Ninja reveals the main issue with competitive Fortnite & how to fix it

Bill Cooney
Ninja Competitive Fortnite

Star streamer Tyler ‘Ninja’ Blevins has shared what he thinks are the major issues facing the competitive Fortnite scene and what solutions would put teams and players in the best position to succeed.

The competitive Fortnite scene has grown by leaps and bounds since the 2019 World Cup, but there’s still no dedicated, separate league for the ultra-popular battle royale, with most competitions taking place in online public matches.

In a September 26 voice tweet, Ninja explained that putting the highest-tier of players and teams in the same lobbies as regular, run of the mill competitive players who don’t know the game as well is one of the biggest hurdles to making Fortnite a legitimate esport.

“Without a dedicated league of respected teams and respected players, who obviously know how to play at a high level, and don’t grief and land on each other, or push random, dumb kills that won’t do anything and actually just ruin the game for themselves and the team that they’re griefing,” Ninja explained. “I don’t think that there will ever be full success and legitimacy of Fortnite competitive.”

Other games like Overwatch, Call of Duty, League of Legends, and CS:GO have their own leagues for players at the very highest level. Overwatch, LoL, and CoD have franchised leagues that organizations have to buy their way into, while CS:GO’s scene ensures professionals never have to mix with amateurs.

But, outside of the Fortnite World Cup, which featured 10 weeks of online qualifiers, that hasn’t manifested yet for pros in arguably the most popular video game ever.

“In terms of FNCS, in terms of this ‘next level’ Fortnitecompetitive for these pro players who are already established,” Ninja added. “There needs to be leagues and lobbies where they can queue up with teams and against teams that are just as good, who have qualified if you will and are there consistently. That’s how it needs to be if it’s ever going to be super looked up to or respected.”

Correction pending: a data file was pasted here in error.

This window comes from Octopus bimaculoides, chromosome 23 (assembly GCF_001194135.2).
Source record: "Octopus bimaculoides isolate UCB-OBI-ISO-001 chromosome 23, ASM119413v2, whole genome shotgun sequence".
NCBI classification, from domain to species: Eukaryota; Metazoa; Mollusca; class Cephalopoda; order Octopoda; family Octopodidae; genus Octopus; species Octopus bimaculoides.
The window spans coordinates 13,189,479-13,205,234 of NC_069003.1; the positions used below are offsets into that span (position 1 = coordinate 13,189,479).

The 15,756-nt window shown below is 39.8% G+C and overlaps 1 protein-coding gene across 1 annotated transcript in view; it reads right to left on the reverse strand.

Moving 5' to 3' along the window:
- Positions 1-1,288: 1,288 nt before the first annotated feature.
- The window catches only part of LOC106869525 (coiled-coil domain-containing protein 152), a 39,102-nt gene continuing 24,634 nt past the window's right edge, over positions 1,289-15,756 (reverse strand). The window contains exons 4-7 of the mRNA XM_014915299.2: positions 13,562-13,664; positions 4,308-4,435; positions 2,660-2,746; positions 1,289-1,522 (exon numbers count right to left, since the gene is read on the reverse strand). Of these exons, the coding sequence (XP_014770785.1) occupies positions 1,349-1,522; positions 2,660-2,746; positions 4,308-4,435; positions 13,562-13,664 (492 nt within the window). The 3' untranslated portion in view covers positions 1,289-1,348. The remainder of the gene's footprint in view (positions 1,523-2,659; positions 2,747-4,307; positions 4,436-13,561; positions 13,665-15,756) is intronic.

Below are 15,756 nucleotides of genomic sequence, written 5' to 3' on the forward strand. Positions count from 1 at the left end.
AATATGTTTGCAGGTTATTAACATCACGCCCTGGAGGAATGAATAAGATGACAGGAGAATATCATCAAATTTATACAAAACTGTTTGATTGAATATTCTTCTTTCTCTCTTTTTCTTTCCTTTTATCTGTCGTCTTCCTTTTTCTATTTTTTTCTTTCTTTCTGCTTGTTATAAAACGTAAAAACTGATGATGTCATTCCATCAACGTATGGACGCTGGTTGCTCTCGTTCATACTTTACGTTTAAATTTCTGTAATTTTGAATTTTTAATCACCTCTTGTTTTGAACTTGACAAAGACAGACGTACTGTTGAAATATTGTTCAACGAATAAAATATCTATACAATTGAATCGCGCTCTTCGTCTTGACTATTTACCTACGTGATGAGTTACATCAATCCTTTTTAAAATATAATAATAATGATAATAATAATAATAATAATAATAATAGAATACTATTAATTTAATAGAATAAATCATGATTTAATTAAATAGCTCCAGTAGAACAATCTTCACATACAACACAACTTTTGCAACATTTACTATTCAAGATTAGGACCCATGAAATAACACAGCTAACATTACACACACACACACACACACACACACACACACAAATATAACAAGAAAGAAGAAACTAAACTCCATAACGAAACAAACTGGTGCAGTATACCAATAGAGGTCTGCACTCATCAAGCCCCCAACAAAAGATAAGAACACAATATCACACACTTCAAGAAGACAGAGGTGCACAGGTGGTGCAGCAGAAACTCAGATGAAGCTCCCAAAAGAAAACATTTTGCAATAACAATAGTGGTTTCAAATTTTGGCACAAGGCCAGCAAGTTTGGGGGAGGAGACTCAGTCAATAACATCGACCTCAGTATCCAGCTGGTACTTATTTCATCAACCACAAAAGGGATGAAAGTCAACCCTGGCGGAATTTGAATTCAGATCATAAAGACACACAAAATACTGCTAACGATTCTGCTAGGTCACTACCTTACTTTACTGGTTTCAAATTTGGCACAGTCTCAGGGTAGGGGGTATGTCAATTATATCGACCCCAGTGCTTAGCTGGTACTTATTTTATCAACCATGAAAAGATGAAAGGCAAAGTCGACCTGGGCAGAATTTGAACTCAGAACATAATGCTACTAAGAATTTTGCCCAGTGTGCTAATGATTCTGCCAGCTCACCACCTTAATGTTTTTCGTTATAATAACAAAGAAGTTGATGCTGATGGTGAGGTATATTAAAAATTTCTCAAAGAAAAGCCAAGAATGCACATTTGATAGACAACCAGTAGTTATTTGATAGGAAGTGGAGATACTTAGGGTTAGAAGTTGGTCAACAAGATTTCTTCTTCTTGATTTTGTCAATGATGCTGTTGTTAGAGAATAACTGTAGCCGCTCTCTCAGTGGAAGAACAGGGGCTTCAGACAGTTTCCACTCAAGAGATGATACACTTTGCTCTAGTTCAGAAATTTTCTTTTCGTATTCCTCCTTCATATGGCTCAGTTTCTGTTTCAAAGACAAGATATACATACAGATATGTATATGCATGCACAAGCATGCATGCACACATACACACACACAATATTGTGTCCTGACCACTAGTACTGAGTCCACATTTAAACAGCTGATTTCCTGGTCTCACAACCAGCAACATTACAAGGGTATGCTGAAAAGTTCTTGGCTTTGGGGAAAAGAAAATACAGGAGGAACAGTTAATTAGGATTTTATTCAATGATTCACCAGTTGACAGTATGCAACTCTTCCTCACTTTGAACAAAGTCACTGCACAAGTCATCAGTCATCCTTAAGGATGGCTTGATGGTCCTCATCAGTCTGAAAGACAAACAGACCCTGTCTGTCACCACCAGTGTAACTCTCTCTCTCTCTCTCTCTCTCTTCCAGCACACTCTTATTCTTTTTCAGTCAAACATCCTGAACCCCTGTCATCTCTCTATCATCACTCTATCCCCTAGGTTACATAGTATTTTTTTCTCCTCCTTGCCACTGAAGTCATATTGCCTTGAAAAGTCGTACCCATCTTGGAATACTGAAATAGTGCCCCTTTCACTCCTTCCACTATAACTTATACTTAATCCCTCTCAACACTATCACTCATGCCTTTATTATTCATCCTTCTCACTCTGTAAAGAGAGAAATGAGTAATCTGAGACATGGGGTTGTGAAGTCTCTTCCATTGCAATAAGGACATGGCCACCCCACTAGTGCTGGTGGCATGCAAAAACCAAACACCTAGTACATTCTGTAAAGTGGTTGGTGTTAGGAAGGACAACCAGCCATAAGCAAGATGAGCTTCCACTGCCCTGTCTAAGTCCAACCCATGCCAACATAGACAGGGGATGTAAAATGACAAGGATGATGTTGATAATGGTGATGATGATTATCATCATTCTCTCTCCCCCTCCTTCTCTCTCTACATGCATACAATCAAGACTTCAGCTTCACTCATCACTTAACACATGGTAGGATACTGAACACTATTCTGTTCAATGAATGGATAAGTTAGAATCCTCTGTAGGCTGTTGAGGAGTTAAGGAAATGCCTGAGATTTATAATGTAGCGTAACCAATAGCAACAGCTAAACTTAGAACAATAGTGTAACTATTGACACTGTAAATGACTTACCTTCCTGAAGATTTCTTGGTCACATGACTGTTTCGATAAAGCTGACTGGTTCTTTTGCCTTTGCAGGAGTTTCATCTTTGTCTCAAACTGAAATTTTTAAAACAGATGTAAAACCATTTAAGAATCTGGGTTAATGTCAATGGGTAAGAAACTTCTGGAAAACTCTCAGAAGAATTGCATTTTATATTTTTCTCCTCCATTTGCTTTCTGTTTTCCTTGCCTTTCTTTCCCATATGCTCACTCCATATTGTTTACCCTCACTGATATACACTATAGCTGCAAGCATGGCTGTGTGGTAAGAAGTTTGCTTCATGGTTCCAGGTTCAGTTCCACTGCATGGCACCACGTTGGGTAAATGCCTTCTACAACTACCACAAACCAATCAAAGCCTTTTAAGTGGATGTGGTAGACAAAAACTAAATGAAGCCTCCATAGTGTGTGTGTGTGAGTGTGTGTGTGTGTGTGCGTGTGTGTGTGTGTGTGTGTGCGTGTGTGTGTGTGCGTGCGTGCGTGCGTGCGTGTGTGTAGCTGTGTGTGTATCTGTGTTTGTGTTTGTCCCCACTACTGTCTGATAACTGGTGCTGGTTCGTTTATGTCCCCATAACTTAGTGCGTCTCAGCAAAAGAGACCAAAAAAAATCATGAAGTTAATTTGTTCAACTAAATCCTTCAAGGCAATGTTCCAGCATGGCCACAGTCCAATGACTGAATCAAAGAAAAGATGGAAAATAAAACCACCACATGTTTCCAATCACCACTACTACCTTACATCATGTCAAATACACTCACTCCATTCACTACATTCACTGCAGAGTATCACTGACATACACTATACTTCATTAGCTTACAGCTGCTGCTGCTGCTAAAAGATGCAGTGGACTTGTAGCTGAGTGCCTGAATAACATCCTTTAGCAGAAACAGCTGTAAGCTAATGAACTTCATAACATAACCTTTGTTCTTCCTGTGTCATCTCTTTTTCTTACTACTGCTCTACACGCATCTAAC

After posting the audio clip, Blevins followed up by saying he’s seen “way too many times high-level players being griefed by lower quality players who don’t know when to fight and just ruin both games.”

It’s certainly not the first time we’ve seen complaints about the format, or lack thereof, in top-level competitive Fortnite; Ninja is just the latest in a long series of top players who have expressed frustrations with Epic Games’ apparent lack of interest in formalizing the scene.

These comments come on the heels of a string of tweets put out by esports insider Rod ‘Slasher’ Breslau, who likewise contended that Epic need to prioritize establishing a “competitive player community with a long-term plan.”

Of course, all such comments to date have fallen on deaf ears, or at least that’s how it appears, so whether or not we’ll ever see Ninja’s, Slasher’s, or anyone else’s suggestions come to fruition is a matter that only time will tell.

About The Author

Bill is a former writer at Dexerto based in Iowa, who covered esports, gaming and online entertainment for more than two years. With the US team, Bill covered Overwatch, CSGO, Influencer culture, and everything in between.